Get ready for more Justin Bieber and less Yo Yo Ma.The Grammy Awards and CBS have signed a pact to keep the music awards show on the Eye network for another 10 years, as well as create a new series of two-hour Grammy related specials.
So what does this mean and how did it happen? After a few years of flagging ratings, the Grammys rebounded mightily recently 2011. This year’s February broadcast drew 26.7 million viewers, the show’s largest audience since 2000. It also had its highest ratings in the 18-34 demographic--the holy grail-- since 2004.
It’s a laudable feat and showcases more of what’s in store. As a way to boost ratings, the broadcast has focused heavily on featuring the top pop names. If it can’t find a way to give them a performance slot based on a nomination, such as Lady Gaga’s egg-citing entry this year, it finds a way to shoe-horn them in via catch-all tributes. For example, Christina Aguilera and Jennifer Hudson both found a warbling spot in the Aretha Franklin salute. We can see more of that and more pairings of often non-sensical bedfellows to up the name quotient.
Is this necessarily a bad thing? For purists, of course it is. But the simple fact is when the Grammys tried to give as much time to jazz and classical genres, the roar of viewers changing channels was deafening. In the press room, we used to talk about the dead zone, which was the portion of the show, usually in the last half, that featured a classical salute, possibly jazz, and maybe a Latin number, and the NARAS chairman’s speech. Who knew we’d long for those days? It’s always been a near impossible mission: to try to highlight as many of the different genres as possible in the broadcast to attempt to show that best Native American recording is just as important as Album of the Year. That may be true in some utopian world, but on the Grammy broadcast, just as in Orwell’s “Animal Farm,” some animals are more equal than other.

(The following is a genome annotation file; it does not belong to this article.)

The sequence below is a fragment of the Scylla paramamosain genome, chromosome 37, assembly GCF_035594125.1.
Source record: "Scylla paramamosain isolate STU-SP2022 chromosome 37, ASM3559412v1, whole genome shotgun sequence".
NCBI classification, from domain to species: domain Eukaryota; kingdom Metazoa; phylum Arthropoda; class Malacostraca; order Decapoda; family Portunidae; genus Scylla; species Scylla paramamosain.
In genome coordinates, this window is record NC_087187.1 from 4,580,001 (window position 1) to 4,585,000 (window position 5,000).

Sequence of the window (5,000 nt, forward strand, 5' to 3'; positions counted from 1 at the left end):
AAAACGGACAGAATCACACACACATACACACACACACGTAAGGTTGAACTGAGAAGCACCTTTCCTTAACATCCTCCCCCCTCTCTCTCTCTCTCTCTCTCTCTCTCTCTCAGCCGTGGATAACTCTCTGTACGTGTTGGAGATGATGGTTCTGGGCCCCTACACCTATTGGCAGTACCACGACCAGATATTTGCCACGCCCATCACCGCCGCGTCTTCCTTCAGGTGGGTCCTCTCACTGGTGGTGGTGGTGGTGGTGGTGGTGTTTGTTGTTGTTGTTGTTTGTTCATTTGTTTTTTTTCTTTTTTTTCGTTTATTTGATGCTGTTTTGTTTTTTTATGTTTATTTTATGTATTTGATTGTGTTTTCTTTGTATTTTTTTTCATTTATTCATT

As you may recall, the Grammys also streamlined the voting process this year by cutting more than 30 categories and combining niche musical genres that used to have their own home. These genres weren’t generally represented on the television show anyway, but now they will be forever banished to the pre-show telecast.
CBS has been the home of the Grammys since 1973, the extension is not that surprising. The agreement also includes the Grammy Nominations Concert Live!! (the Grammys’ exclamation points, not mine). That is the one-hour primetime concert/nominations show that happens in late December (or early January) to announce nominees in key categories and throw in some performances. This year will mark its fourth year.
We’re intrigued to know what the two-hour series of Grammy specials will be but aren’t totally surprised by that. A number of award shows have been spinning off ancillary programming. For example, April’s Academy of Country Music Awards now feature an additional two-hour themed special that airs in May that tapes the night after the ACMs. The Country Music Assn.’s Fan Fest spins its four nights of concerts into an ABC TV special.
The 2012 Grammy Awards will air live on Feb. 12.